Predicting The Future Spread Of Infectious-Disease Vectors

Ruzanna Harutyunyan's picture
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As global warming raises concerns about potential spread of infectious diseases, a team of researchers has demonstrated a way to predict the expanding range of human disease vectors in a changing world.

Researchers from Australia and the University of Wisconsin-Madison have identified the key biological and environmental factors constraining a population of the dengue fever vector, the mosquito Aedes aegypti.

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They report that climate changes in Australia during the next 40 years and the insect's ability to adapt to new conditions may allow the mosquitoes to expand into several populated regions of the continent, increasing the risk of disease transmission.

While the current study focuses on the Australian population of the dengue mosquito, these mosquitoes live around the world and present a global threat similar in scope to malaria, according to the Centers for Disease Control and Prevention. Because of the importance of watery breeding sites, the scientists focused on how well the insect's eggs withstand desiccation during dry periods.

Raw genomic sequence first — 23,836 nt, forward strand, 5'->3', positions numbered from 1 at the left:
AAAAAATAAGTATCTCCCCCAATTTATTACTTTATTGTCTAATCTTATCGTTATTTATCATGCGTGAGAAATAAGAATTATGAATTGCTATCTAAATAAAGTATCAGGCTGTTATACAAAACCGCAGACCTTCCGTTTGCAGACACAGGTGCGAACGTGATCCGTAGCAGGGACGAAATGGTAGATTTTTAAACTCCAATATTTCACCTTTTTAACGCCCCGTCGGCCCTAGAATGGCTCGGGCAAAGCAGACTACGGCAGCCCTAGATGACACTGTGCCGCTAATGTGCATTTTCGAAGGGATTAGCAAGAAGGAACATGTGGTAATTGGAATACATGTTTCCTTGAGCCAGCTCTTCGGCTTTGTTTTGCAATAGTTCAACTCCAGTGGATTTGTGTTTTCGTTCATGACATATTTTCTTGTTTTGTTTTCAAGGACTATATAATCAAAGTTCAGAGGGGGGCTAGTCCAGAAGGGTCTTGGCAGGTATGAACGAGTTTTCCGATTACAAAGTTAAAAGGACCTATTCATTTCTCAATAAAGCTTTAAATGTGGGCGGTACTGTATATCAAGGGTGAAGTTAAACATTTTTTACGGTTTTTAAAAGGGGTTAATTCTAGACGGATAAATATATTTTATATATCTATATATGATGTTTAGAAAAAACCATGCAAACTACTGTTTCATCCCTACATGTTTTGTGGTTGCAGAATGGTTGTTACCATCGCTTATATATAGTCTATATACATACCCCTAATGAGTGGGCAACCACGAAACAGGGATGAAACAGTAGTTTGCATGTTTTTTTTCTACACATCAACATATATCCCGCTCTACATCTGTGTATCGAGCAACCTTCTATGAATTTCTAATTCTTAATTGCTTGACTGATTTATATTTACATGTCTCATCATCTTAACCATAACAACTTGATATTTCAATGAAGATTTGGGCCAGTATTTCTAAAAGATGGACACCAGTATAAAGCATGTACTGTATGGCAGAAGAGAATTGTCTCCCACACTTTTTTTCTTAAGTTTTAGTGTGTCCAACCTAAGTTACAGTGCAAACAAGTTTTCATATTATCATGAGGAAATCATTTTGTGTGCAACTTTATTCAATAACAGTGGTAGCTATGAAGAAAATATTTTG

By applying a model of rates of evolutionary change, they found that if the mosquitoes' eggs develop an increased resistance to drying out - a trait that has evolved in related insects - the species could spread into larger areas of the continent.

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